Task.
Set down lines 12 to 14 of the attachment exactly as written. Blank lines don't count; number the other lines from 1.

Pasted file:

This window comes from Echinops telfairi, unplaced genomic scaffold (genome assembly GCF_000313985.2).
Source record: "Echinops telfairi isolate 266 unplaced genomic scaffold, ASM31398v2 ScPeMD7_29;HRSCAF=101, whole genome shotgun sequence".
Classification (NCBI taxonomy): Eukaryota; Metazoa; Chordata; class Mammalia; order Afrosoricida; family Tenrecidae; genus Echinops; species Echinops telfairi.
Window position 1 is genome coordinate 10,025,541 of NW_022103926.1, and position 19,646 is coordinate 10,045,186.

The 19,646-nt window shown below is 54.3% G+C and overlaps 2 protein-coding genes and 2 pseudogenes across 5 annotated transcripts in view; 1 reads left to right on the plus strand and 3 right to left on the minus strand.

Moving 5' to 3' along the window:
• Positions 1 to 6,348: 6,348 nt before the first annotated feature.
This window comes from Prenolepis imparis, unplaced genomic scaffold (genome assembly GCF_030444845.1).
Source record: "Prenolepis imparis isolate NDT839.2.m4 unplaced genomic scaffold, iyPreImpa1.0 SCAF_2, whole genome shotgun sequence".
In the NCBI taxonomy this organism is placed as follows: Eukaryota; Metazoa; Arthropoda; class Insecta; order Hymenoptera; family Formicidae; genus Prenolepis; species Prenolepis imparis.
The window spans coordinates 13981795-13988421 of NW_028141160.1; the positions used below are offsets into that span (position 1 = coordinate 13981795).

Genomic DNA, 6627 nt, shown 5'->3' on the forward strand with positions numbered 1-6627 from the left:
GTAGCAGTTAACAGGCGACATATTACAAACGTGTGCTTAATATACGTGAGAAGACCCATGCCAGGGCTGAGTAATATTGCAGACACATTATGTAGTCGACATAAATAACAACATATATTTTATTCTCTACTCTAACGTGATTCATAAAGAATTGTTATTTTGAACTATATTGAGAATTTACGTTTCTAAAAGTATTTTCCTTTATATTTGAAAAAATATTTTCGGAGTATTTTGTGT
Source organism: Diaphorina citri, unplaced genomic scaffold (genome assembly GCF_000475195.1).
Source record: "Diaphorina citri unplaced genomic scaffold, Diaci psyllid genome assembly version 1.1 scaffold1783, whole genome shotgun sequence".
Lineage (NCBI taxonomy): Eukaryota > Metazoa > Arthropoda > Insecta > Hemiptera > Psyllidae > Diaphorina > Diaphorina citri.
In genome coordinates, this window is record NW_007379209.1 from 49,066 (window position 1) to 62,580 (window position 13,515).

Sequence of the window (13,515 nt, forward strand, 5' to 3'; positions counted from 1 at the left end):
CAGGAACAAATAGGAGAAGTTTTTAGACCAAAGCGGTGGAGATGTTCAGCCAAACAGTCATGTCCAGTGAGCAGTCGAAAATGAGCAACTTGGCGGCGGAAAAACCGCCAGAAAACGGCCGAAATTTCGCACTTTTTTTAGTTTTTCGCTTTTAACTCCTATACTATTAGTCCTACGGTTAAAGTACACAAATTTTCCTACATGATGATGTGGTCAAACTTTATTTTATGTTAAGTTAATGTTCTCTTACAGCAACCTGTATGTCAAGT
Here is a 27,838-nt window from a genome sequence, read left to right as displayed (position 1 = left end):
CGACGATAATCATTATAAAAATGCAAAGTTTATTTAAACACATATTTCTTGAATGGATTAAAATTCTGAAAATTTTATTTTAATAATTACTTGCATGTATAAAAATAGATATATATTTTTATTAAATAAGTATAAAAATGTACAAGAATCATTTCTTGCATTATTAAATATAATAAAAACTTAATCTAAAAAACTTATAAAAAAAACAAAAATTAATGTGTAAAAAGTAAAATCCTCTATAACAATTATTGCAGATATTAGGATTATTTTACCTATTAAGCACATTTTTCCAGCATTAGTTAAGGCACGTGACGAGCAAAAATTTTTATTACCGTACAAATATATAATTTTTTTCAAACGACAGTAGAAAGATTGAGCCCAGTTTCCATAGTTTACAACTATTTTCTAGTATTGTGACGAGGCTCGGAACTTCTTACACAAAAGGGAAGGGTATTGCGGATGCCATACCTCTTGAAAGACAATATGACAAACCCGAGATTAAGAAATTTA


Genomic DNA, 6627 nt, shown 5'->3' on the forward strand with positions numbered 1-6627 from the left:
GTAGCAGTTAACAGGCGACATATTACAAACGTGTGCTTAATATACGTGAGAAGACCCATGCCAGGGCTGAGTAATATTGCAGACACATTATGTAGTCGACATAAATAACAACATATATTTTATTCTCTACTCTAACGTGATTCATAAAGAATTGTTATTTTGAACTATATTGAGAATTTACGTTTCTAAAAGTATTTTCCTTTATATTTGAAAAAATATTTTCGGAGTATTTTGTGT
Source organism: Diaphorina citri, unplaced genomic scaffold (genome assembly GCF_000475195.1).